Obama Team Still Looking to Fill Crowd for University of Wisconsin Rally

President Obama campaign found plenty of enthusiasm among students in the 2008 presidential race, but 2010 is another year -- and with seats to fill at a Tuesday rally at the University of Wisconsin-Madison, the Obama team took the step of sending an e-mail message to supporters in search of an audience.

The president is headed to Madison as part of a series of rallies in swing states leading up to the election. But where he drew a crowd of 17,000 at the University of Wisconsin in 2008 during the presidential race, crowds are expected to be significantly smaller this time around -- so much so that the president's campaign team, Organizing for America, sent out RSVP requests for Tuesday's rally, featuring musician Ben Harper.

"We've got a lot of work to do between now and November 2nd to keep moving America forward. But this movement has never backed down from a tough fight. I hope you can join me. If you haven't already, please RSVP here. Hope to see you there, President Barack Obama," reads the e-mail distributed Monday by Organizing for America.

A senior Democratic Party official on Tuesday rejected the contention that the room may be tough to fill.

"We have had no trouble luring people," the official told Fox News. 

According to The Washington Post, the students at University of Wisconsin-Madison are typical of the enthusiasm gap that Democrats recognize is eating away at their chance to keep the majority in Congress.

David Plouffe, a Democratic election adviser and the president's 2008 campaign manager, told the Post said he recognizes 2010 isn't going to mimic 2008

"That's not going to happen," he acknowledged. "We're not dealing with a fantasy scenario here. We're saying with some small improvement, races where you're losing 52 to 48, you can flip it."

But while the administration recognizes Obama won big on the backs of college students in 2008, it has more than a ways to go to make up for the traditionally lazy voting demographic in a year when he's not on the ballot and his policies are looking like liabilities to the water-bearers who carried them.

It may take more than a 4 percentage-point "flip" for Wisconsin Sen. Russ Feingold to turn around this election year. The three-term Democratic senator finds himself in a surprisingly tight race against businessman Ron Johnson, who's up 8 percentage points in a Sept. 25 Fox News/Pulse Opinion Research poll released Tuesday. Several other races are showing similar margins.

Feingold was not to attend Tuesday's rally with Obama, but Democratic National Committee Chairman Tim Kaine told CBS's "The Early Show" that it is not a slight.

Candidates "make their own decisions about these things," he said.

But two senior White House officials as well as senior DNC official told Fox News that Feingold is still trying to work out his schedule so he can attend the rally.

"I wouldn't report that he won't be there ... because there's a good chance you'll be wrong," one official said.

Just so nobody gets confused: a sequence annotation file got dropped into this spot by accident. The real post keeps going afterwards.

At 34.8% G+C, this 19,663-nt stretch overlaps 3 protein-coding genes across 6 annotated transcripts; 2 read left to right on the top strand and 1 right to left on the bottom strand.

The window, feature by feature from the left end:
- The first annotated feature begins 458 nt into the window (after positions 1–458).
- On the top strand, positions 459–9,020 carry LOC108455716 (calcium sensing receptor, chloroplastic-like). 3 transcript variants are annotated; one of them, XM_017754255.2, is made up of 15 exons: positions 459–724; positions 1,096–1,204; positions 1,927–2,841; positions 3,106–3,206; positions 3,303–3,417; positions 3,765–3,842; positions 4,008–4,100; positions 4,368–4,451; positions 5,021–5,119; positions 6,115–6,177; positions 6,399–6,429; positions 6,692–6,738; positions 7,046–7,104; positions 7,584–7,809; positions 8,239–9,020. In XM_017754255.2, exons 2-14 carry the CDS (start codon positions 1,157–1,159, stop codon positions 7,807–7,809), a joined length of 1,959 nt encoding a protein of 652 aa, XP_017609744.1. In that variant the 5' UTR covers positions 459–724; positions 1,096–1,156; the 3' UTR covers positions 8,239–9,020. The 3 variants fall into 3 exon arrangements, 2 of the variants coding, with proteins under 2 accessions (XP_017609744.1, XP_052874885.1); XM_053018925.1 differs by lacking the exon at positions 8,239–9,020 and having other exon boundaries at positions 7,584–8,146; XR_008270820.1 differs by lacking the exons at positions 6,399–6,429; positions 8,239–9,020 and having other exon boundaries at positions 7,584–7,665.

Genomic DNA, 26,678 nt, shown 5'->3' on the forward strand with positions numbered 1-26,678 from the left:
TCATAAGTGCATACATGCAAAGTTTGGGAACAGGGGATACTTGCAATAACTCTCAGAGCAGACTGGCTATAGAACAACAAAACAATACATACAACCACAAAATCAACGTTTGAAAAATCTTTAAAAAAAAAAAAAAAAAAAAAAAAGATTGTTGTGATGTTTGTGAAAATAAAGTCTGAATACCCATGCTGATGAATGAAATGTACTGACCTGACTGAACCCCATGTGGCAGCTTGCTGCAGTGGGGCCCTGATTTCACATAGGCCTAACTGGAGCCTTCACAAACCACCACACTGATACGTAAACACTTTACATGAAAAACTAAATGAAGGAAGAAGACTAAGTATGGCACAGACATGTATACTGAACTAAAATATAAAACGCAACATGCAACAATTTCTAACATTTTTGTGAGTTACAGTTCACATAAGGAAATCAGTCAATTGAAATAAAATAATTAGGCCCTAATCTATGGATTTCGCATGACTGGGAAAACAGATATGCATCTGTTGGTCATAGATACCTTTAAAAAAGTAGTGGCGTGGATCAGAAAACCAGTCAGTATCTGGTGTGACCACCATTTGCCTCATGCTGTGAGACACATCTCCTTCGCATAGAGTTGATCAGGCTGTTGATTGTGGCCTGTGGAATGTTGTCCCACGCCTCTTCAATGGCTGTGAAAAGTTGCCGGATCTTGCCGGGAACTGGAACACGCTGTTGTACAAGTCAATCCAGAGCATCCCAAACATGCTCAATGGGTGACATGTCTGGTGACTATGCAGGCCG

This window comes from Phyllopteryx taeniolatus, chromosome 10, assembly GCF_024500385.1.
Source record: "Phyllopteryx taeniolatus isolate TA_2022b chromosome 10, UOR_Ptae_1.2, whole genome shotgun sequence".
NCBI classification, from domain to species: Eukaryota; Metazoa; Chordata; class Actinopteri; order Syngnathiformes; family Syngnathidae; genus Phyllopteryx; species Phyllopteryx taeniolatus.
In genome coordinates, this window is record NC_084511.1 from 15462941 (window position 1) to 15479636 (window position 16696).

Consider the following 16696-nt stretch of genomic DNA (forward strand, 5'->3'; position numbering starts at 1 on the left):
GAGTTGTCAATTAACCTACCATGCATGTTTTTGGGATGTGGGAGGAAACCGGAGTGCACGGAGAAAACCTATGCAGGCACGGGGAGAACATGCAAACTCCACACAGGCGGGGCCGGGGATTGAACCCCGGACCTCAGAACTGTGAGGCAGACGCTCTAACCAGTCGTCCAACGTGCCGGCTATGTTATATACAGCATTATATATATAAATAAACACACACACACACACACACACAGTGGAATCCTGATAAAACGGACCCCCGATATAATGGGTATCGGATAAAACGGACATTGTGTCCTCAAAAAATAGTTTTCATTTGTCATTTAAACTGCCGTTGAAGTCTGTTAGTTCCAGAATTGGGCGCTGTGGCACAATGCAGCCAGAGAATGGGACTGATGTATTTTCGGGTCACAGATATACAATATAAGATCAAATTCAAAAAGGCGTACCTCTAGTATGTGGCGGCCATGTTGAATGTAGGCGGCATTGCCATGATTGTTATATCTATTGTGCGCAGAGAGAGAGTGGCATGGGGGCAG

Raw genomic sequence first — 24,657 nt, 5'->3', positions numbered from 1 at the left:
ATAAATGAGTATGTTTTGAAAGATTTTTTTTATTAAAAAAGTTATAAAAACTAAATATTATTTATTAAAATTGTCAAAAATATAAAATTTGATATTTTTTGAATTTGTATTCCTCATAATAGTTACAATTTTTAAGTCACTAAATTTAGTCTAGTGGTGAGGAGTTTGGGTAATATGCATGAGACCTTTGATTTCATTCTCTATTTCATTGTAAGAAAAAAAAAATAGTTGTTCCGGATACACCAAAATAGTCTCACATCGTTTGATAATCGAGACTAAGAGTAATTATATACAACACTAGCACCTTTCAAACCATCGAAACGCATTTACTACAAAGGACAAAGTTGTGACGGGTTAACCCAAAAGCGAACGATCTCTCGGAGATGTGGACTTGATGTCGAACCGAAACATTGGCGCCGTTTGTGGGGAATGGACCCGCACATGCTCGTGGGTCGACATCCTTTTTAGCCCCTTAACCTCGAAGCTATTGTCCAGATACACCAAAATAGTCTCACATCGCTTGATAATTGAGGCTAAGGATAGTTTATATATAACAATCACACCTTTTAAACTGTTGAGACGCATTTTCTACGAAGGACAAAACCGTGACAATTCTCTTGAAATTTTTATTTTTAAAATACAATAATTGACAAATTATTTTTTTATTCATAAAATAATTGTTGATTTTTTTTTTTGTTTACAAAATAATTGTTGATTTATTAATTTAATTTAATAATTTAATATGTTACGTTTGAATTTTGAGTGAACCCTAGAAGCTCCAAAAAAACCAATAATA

Working on shoring up the student vote, the president held a conference call with college students on Monday, in which he promoted lending and tuition assistance programs, talked up programs to help students finish the degree programs they started and touted the health care law's provision that allows unemployed adult children to stay on their parents' health care until age 26.

He also explained why he wanted to return to Madison.

"I want to send a message to young people across the country about how important this election is," Obama said on the call.

Recognizing that in the last 20 months in office, enthusiasm has "started to drain away," the president said he wants to engage students personally.

"What I want to do is just to go speak to young people directly and remind them of what I said during the campaign, which was change is always hard in this country. It doesn't happen overnight," Obama said. "And the point is, though, you can't sit it out. You can't suddenly just check in once every 10 years or so, on an exciting presidential election, and then not pay attention during big midterm elections where we've got a real big choice between Democrats and Republicans."

Earning the cooperation of more than 200 college campuses, the president's rally will be simulcast around the country. But where he is not, his legions may not follow.

Holding their breath to draw crowds at similar rallies are administration luminaries, including U.S. Trade Representative Ron Kirk, who will be at North Carolina Central University; Secretary of Health and Human Services Kathleen Sebelius, who is hosting an event at University of Maryland College Park; and Labor Department Secretary Hilda Solis, who will be at California State-Los Angeles. Kaine is appearing at the University of Delaware while Vice President Biden will go to Penn State.

The senior Democratic Party official said campus rallies are effective to turn out atypical support.

"It's a technique we used in 2008, and one that substantially increases the likelihood of voting," the official said. "Thirty percent of the 15 million surge voters in 2008 were under the age of 30. ... We're seeing great enthusiasm for all these events."